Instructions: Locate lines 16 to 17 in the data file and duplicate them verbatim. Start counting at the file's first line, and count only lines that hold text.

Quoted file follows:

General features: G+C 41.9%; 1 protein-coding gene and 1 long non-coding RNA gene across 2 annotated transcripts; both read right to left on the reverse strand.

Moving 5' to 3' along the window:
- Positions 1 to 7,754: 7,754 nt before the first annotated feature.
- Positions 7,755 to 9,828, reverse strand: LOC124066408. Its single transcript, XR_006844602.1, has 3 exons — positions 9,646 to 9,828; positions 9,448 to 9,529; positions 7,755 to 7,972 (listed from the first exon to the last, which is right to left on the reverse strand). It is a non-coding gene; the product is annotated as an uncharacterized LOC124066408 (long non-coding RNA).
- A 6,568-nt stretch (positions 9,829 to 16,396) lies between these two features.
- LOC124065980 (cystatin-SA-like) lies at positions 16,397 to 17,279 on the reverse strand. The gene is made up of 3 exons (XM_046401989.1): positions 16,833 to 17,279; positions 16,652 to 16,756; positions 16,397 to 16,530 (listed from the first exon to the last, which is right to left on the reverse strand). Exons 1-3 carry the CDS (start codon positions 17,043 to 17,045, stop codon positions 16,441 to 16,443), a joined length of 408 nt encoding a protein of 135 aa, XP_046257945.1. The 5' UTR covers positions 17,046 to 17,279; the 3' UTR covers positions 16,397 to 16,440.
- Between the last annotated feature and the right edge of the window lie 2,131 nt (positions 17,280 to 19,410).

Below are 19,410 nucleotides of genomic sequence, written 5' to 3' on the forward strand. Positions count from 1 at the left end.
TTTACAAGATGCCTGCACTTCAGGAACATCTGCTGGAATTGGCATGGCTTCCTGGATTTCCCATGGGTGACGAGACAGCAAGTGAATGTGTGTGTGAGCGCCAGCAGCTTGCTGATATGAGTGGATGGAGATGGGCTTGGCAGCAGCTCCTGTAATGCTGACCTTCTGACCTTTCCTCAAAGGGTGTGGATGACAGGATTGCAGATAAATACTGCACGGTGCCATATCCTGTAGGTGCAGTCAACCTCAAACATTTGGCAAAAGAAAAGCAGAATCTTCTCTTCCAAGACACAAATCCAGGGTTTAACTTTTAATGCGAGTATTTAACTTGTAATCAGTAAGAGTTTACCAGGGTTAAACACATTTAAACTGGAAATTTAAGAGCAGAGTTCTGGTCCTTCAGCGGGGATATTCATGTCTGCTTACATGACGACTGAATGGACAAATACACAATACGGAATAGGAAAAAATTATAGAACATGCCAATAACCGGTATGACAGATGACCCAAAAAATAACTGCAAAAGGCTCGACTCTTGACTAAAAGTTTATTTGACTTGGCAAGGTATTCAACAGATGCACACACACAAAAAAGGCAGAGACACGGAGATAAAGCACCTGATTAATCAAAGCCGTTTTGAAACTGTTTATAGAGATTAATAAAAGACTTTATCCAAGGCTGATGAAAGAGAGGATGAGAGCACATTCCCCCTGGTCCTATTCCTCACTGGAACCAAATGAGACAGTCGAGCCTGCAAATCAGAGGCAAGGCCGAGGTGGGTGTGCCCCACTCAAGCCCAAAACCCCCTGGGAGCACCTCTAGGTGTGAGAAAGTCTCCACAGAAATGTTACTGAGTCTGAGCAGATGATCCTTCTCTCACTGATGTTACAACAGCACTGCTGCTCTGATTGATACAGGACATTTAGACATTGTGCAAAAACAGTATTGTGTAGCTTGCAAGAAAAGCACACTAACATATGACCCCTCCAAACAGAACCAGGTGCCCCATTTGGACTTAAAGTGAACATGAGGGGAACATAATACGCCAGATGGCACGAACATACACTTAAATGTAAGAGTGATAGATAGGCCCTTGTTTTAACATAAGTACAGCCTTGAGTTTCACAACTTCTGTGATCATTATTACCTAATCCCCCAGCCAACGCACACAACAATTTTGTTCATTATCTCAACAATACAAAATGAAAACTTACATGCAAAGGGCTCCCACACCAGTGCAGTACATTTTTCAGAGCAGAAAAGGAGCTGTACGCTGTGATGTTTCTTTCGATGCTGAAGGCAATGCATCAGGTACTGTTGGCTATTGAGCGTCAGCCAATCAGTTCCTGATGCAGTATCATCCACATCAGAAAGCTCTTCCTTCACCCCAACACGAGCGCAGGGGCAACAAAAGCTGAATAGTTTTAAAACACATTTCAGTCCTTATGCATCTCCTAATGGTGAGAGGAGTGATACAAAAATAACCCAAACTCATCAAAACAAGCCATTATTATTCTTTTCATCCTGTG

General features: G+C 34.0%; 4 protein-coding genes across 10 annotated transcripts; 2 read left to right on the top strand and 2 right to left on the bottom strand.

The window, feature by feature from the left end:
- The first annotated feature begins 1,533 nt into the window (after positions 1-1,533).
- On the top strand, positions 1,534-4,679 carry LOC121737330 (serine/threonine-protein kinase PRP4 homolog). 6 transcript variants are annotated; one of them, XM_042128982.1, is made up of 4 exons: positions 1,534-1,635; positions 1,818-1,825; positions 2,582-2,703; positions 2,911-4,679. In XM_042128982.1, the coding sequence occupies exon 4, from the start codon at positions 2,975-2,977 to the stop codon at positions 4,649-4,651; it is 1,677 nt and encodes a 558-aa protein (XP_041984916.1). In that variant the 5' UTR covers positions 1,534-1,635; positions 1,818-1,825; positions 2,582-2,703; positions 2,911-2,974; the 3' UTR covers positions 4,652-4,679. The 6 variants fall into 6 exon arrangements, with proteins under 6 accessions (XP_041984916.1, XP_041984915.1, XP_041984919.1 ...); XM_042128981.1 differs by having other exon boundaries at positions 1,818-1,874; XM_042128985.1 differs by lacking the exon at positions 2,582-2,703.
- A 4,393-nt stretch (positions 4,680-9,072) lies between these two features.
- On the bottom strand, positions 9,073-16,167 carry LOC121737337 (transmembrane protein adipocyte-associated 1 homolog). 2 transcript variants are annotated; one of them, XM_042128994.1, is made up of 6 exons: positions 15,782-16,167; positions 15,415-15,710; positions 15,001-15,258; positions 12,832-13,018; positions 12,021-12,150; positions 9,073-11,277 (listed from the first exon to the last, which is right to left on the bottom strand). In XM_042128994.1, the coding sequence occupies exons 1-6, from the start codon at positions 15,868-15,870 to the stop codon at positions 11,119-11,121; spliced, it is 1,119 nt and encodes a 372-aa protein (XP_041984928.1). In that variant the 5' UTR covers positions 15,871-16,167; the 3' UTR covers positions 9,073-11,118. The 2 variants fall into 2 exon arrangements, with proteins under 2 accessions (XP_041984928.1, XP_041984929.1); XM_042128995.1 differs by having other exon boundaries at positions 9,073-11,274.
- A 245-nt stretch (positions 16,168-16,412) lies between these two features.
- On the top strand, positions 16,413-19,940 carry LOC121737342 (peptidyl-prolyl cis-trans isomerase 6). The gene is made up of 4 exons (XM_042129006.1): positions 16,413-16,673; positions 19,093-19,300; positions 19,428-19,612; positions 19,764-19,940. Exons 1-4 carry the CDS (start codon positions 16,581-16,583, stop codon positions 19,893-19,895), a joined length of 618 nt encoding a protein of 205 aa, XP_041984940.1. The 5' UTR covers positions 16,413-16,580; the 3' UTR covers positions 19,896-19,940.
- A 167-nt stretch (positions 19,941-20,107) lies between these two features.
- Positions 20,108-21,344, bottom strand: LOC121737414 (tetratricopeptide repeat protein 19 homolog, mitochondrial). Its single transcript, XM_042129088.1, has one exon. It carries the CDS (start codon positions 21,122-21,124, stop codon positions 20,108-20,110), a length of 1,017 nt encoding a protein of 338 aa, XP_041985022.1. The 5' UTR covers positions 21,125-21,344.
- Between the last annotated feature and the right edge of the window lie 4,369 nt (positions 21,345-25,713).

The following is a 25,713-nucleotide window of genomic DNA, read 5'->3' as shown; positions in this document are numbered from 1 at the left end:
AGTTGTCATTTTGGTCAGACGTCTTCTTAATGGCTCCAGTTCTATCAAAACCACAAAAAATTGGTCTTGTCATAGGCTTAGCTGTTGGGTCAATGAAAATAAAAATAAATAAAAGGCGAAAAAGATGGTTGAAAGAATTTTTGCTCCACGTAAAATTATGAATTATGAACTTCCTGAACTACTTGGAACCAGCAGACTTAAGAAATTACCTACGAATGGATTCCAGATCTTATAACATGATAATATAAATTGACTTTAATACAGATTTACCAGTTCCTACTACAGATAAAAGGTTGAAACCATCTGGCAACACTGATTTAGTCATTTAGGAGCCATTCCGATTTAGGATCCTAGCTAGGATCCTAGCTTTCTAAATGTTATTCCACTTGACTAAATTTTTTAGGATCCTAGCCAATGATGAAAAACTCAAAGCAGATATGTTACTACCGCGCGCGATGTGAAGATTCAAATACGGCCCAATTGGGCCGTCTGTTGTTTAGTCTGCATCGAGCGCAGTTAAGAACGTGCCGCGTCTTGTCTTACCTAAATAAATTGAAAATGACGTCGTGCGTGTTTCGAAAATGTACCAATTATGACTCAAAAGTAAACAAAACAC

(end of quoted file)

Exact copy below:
- A 245-nt stretch (positions 16,168-16,412) lies between these two features.
- On the top strand, positions 16,413-19,940 carry LOC121737342 (peptidyl-prolyl cis-trans isomerase 6). The gene is made up of 4 exons (XM_042129006.1): positions 16,413-16,673; positions 19,093-19,300; positions 19,428-19,612; positions 19,764-19,940. Exons 1-4 carry the CDS (start codon positions 16,581-16,583, stop codon positions 19,893-19,895), a joined length of 618 nt encoding a protein of 205 aa, XP_041984940.1. The 5' UTR covers positions 16,413-16,580; the 3' UTR covers positions 19,896-19,940.